Last summer, the local council under the leadership of Juan Ignacio Zoido, announced a series of new regulations designed to crack down on the level of noise and appease the groups of neighbours campaigning for their right to rest in their own home. Numbering amongst the new rules were the headline-grabbing prohibition of playing dominoes outside bars, plus further restriction on public drinking and music in bars, but Emilia de la Serna remains unconvinced saying that the council ‘mocks their organisation’. She goes on, ‘they use us, they say "let´s sit down and discuss" and then throw any recommendations in the bin saying that any regulations have been born out of consensus’. It’s fair to surmise that Ms Serna is not happy with the state of affairs.
What then of the recent crack down by Señor Zoido on the activity of bars in noise hotspots the Arenal, Alfalfa and Alameda? On one of the most profitable weekends of the year, the last weekend before Christmas, the local police backed by the council, temporarily closed down twelve bars, eleven of which for permitting drinking alcohol outside their premises on the public street and one for exceeding its fire limit inside. The operation was, according to the police, as a result of a series of complaints made by local residents in all three areas, who were at their wits’ end following night after night of unbearable noise.
But the bar owners affected don’t quite see things in the same light. Francisco Algaba, owner of Eureka in the Alameda, shut down for ten days over Christmas and fined €3000 Euros, has been left perplexed by the police’s actions. ‘The Police came at 9pm to the Alameda with a list of bars they had already decided to close. They said there were too many people outside and it was dangerous. It was Christmas for god’s sake, of course there were people outside. And why come at 9pm, what danger could be happening at that time? On any one weekend, according to these ridiculous unenforceable laws, you could shut down any bar in this city. So why did they choose us? I just don’t get it’. Algaba estimates that he has lost almost €30,000 due the closure, not to mention the 12 workers who found themselves jobless over the festive period.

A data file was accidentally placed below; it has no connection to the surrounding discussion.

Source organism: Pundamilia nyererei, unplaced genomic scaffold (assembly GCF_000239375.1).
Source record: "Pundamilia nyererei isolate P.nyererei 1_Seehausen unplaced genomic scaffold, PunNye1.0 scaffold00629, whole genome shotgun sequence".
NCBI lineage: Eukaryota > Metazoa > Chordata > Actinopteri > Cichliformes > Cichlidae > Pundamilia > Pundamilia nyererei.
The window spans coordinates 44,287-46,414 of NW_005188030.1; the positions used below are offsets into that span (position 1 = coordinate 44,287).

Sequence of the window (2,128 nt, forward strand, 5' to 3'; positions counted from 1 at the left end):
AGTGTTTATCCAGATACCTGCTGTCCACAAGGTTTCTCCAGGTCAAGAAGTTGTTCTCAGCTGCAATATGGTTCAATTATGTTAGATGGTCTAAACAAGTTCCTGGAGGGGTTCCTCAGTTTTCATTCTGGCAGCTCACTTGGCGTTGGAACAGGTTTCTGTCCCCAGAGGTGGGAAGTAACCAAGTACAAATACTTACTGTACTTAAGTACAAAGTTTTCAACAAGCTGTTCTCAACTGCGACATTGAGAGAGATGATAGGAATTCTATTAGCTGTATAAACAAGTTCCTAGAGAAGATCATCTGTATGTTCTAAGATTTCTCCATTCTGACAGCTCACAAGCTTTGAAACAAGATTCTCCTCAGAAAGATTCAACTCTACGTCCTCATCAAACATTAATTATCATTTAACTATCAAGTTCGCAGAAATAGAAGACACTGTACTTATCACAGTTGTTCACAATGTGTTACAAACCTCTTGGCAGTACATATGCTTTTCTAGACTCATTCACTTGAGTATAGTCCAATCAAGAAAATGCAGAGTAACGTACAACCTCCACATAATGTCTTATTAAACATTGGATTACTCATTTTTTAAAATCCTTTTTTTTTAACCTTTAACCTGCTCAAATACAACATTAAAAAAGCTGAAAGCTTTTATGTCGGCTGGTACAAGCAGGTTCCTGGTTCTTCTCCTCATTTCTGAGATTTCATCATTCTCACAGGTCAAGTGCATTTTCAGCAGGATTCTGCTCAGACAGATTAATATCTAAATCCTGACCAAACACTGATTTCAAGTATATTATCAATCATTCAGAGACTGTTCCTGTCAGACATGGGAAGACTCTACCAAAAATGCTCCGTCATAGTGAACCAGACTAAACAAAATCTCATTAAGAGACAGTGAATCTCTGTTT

The majority of the bars were reopened within two weeks after the police operation, but one in the Arenal ‘El Gallo Negro’ remained closed for two months and was given a fine of €6000. But in the last few days, a judge has overturned the action saying it was an ‘unreasonable case of making an example’, as normally in such cases if a fine is issued, it is not necessary to close down the business as well. So Zoido’s administration will have to cough up and cover all the bar’s costs accrued in the whole process; an expensive night’s work for both the bar owners and the local government.
Since Christmas then, there’s been a palpable air of tension emanating around areas such as the city’s main nightlife district the Alameda, with bars displaying signs urging their customers to consume their beverages sitting down and within the bars’ official designated areas. Something that is rather an impossible task due to your average Sevillano’s innate tendency to drink while standing up, where and when they please. So it was no surprise then that a few weekends ago, one of the Alameda’s most frequented and oldest bars ‘Café Central’ was shut down by the police in a similar operation to that carried out before Christmas.